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Browsing by Author "Grönroos, Jenny"

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  • Grönroos, Jenny (2014)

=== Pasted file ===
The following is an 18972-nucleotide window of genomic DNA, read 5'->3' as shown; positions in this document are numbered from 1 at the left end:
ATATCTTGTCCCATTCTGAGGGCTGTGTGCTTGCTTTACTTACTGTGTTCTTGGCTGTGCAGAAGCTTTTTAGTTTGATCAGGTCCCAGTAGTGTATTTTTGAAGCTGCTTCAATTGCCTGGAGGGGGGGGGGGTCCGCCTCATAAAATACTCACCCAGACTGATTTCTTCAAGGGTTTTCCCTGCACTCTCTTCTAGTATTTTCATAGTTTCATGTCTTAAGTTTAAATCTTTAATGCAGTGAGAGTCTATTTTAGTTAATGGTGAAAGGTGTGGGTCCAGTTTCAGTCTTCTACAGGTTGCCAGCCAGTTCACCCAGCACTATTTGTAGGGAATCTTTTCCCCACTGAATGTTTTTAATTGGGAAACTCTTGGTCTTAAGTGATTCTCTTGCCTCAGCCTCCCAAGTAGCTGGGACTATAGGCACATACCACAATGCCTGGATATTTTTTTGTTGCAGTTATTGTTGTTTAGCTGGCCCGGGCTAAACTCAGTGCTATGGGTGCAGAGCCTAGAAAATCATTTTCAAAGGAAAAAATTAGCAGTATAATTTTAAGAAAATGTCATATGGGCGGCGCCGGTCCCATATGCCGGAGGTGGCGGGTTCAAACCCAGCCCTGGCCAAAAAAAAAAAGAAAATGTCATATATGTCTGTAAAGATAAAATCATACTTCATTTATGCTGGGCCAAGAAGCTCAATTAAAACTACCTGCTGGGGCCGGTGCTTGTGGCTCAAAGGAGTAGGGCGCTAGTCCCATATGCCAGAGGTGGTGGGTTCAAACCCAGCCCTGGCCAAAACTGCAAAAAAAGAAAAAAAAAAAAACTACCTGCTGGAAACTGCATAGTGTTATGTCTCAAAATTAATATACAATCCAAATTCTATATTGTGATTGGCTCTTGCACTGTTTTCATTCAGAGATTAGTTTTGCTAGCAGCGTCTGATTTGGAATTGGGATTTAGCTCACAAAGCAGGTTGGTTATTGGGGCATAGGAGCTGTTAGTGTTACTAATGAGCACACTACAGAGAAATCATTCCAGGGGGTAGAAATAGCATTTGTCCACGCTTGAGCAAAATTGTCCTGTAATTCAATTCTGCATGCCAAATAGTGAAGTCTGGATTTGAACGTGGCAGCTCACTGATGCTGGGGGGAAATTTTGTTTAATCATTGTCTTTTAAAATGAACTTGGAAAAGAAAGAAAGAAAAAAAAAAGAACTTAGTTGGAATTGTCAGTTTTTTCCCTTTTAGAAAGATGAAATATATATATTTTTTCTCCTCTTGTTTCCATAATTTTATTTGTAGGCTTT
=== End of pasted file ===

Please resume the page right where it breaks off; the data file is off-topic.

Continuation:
Objectives: Overweight is a common health problem in children, adolescents and adults. Its effects on somatic well-being are well known, but the knowledge of its relationship with mental health is contradictory. The connections are likely to be stronger in studies that have studied adolescents who are receiving treatment to obesity. It is important to study what kinds of risk factors there are for psychiatric symptoms and substance use in adolescence and early adulthood. This master's thesis studies whether overweight and obesity are in connection with psychiatric symptoms and substance use in adolescents and young adults who have received treatment to obesity in childhood. Methods: This study is a part of Elintavat ja luusto nuorilla (ELLU) research project. The patient group consisted of adolescents and young adults who have received treatment to severe or morbid obesity in childhood. The control group consisted of normal weight adolescents and young adults of a similar age. The study involved 42 14-19-year-old adolescents (22 patients, 20 controls) and 62 17-24-year-old young adults (27 patients, 35 controls). Information about psychiatric symptoms and substance use was collected using the Youth Self-Report (YSR) and the Adult Self-Report (ASR) assessment forms. The data was analyzed using covariance analysis, linear regression analysis and logistic regression analysis. Results and conclusions: The overweight and obese adolescents had more total problems, internalizing problems, somatic problems, attention problems and social problems. Gender was significant in social problems: overweight and obese girls had more social problems than normal weight girls, but among boys there were not differences between the groups. In young adults overweight and obesity were not in connection with psychiatric symptoms. Gender had no importance in this connection. The overweight and obese young adults had 3.77-fold increased risk of smoking compared to normal weight young adults. Overweight and obesity are thus connected to psychiatric symptoms in adolescence and tobacco smoking in early adulthood. Conclusions about causality cannot be drawn based on this study. Information about overweight's and obesity's connections with mental health and substance use may help in treatment planning. It may as well increase the desire to draw attention to overweight children and adolescents early enough.